Tarn and Tarn et Garonne mini-report: L'Epicurien, La Falaise, L'Ancienne Auberge
Given the excellent dinners served at our b&b (Domaine La Borie Grande near Cordes), we had dinner out only once (at La Falaise). Thus the somewhat short list here:
L'Epicurien (Albi): Lunch. Unlike almost any restaurant I've been to in the South, this one feels like it's lifted straight out of Paris, both in terms of the nice streamlined decor and the professional service. The food is excellent. We both took the menu of the day, which included a good salad with small shrimps and lettuce, and a better sliced sirloin over mashed potatoes with mushrooms. The dessert was a cold soupe of fruits rouges. Good wine list including local Gaillac wines. Only drawback of this place is it is a bit of a walk (through what is currently a square undergoing construction) from the main sites of the town, namely the cathedral and the toulouse-lautrec museum. Wonderful town to visit.
La Falaise (Cahuzac sur Vere): Dinner. we had the tasting menu which started very strong but then declined somewhat toward the end. Excellent foie gras starter with apple slices and a small dollop of apple sauce, as well as some other elements I am now forgetting. Excellent small langoustine. The fish (I think it was loup de mer but can't recall) was slightly overdone. The wild duck was good but a bit gamey for my taste, though this is perhaps what should be expected in this type of duck. Desserts were ok. Probably worth another try.
L'Ancienne Auberge (Puycelci): Lunch. Very homey room, but with tables (of beautiful copper finish) oddly packed together when there is plenty of open space. The prix fixe was an excellent deal and the main (fish with a romesco sauce) was good enough. They have a fancier restaurant which apparently is open only for dinner a few nights a week. That menu looked quite good.
Nice report. You choose well. Some of the nicer restaurants in the area.
There are others as well.
However, help us keep the secret of this most charming area of France by not publicing it too much. Wouldn't want to be overrun.
My trip report is even shorter on restaurants so I'll add it here. This despite us covering the area from Quercy to Toulouse to the Ger and including west to Cahors and Moissac and east to Conques. So, the Tarn and a bit of the Aveyron.
The reason the trip report is so short is that this region seems to be about eating food where you find it, which is everywhere.
We stayed at the Domain de Bel Air in the Quercy and we ate dinner there every night. Its an old farmhouse run by a French man named Sebastien. He loves the area and he loves food so every dinner was preceded by and pleasantly interrupted by him giving us a small discourse on what we were eating and drinking. All local stuff. (All the guests were French, us two being the only outsiders -though we both speak French). A Foie gras mi cuit starter and then a few more courses of produce and game. This is where I first fell in love with Croustilot bread. That is some amazing bread. And each dinner finished with an enormous cheese plate. The obligatory Rocamadour and Cabecou were there along with other cheeses from the region, local honey, etc. With dinners like these, there was no reason to go to restaurants.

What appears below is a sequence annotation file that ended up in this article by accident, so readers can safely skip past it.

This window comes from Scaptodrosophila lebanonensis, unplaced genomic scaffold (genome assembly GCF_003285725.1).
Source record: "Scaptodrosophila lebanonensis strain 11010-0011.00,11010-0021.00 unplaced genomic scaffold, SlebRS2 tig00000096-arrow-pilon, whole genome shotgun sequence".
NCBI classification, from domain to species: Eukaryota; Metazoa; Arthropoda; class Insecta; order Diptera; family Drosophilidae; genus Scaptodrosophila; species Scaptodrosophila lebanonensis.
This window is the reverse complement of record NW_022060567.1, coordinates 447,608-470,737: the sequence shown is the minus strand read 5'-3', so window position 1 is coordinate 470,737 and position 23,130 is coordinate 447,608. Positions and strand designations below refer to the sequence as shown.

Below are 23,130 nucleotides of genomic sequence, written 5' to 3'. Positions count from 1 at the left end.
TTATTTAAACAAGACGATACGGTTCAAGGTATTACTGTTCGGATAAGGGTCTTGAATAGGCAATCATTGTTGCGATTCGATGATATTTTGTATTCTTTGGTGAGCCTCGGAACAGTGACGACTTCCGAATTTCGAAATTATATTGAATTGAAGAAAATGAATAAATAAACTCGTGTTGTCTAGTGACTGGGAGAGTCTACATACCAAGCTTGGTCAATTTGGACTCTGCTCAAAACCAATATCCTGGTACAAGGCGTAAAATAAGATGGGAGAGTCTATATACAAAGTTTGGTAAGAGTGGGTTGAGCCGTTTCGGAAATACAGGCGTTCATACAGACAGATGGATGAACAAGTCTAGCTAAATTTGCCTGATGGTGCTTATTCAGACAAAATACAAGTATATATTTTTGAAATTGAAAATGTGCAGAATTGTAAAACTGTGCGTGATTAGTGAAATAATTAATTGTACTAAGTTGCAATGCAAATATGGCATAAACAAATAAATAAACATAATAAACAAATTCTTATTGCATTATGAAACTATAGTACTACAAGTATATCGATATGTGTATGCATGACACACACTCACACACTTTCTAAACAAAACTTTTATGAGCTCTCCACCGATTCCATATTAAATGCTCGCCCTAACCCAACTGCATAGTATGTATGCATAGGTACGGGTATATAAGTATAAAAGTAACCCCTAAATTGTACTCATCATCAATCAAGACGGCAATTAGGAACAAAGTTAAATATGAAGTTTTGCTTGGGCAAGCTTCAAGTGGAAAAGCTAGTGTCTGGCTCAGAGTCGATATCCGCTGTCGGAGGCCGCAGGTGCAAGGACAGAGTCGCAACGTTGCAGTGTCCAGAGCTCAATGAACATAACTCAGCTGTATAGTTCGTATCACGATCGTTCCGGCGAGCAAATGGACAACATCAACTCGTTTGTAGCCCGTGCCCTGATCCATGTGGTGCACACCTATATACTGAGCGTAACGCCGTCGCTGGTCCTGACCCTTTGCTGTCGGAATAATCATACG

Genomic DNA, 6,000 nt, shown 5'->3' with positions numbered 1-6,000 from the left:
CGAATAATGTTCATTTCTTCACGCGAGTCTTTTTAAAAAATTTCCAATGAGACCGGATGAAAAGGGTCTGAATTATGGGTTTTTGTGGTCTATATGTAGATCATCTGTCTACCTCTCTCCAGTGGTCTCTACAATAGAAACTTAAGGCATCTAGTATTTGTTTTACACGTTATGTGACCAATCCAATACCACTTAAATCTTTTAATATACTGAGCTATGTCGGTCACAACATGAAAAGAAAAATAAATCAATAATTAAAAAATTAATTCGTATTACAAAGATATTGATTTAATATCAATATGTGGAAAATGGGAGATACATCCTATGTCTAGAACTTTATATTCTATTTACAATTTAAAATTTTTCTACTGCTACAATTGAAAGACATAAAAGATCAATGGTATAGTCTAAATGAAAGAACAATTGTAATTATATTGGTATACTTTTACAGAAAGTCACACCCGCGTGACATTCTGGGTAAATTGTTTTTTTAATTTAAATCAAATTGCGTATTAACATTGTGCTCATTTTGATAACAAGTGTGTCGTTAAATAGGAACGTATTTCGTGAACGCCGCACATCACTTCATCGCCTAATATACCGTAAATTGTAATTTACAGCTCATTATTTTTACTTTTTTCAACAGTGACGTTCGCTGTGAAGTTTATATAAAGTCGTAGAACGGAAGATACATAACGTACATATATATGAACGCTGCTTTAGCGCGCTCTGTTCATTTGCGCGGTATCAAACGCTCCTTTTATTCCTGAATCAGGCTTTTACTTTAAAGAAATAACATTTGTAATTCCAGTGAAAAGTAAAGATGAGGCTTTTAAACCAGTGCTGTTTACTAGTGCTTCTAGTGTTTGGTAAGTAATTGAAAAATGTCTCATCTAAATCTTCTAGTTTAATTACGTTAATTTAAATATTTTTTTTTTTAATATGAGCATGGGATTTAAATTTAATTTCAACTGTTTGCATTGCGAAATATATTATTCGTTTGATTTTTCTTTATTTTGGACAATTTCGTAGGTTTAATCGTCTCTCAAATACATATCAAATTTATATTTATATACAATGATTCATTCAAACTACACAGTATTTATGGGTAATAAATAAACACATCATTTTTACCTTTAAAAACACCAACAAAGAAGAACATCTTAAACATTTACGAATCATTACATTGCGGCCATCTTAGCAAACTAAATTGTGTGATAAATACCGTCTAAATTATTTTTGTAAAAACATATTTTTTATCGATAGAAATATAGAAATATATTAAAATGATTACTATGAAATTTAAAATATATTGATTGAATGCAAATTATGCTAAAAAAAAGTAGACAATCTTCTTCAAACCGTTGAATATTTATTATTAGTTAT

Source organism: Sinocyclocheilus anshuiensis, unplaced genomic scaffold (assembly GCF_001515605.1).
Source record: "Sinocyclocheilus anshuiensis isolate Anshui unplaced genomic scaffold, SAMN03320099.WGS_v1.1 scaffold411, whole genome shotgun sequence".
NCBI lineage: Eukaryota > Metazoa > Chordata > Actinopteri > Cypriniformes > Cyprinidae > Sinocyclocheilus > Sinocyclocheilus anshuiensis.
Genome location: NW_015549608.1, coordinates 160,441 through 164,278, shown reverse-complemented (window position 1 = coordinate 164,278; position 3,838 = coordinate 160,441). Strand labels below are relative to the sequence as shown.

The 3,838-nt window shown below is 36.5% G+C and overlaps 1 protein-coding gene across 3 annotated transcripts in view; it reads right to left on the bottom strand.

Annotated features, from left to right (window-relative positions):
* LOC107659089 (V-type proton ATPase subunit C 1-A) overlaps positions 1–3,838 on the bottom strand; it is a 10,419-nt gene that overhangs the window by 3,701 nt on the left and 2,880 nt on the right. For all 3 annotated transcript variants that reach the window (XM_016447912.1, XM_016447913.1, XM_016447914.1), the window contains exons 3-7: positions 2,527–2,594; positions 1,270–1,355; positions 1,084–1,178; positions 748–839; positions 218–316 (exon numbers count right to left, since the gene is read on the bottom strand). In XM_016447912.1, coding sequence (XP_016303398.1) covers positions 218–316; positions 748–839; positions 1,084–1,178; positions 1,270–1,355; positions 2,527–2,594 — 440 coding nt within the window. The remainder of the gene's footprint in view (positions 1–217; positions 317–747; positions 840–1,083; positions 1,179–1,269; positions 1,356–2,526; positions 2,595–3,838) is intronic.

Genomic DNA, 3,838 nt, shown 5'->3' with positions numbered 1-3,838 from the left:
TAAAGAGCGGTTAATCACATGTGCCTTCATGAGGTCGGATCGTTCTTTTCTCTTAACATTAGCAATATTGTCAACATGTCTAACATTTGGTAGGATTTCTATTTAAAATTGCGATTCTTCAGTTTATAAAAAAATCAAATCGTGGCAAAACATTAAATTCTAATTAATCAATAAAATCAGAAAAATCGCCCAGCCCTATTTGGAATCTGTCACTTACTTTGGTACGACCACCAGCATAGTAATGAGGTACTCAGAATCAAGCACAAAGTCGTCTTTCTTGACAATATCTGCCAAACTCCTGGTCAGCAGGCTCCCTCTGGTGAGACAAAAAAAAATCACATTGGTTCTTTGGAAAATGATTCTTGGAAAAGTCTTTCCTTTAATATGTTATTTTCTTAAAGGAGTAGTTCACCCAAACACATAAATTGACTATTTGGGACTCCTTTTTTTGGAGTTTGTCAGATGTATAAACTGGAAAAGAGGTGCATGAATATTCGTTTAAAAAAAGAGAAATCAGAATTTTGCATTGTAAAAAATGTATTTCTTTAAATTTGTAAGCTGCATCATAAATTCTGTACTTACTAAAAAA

We did enjoy our lunch at Auberge St. Jacques in Conques. What a beautiful town. Their aligot was a standout here.
We did picnics wherever we went. Picking up some horse meat, for example, at the Moissac Saturday market, and bread and cheese and wine and melon. Not a huge fan of the Quercy melon, I must say, even though it was everywhere.
Vilage feast signs were everywhere but we never actually (regrettably) made it to one. We were sorry we couldn't stay for a large outdoor roast in Martel but we had just had a huge dinner. Next time.
Our stay in Gers continued the tradition of buying and eating. We had a gite there and would go out driving, buying food and cooking it at home. So we had multi-course feasts, almost always with mi cuit as a starter and either a Bordeaux or Cahors wine.
We did make it to the Samatan foie gras market on Monday. It wasn't enormous it being July. But we did enjoy buying raw foie gras (ridiculously cheap) and taking it back home and trying to prepare and cook it at home. The neighboring livestock market is something to see too. Full of kids selling their chickens or goats, people carrying boxes of live geese.
We had a wonderful vacation, full of incredible food and incredible sights (Churches, Art, Pech Merle, countryside, gorges...) We'll be back and perhaps next time we'll try some restaurants too!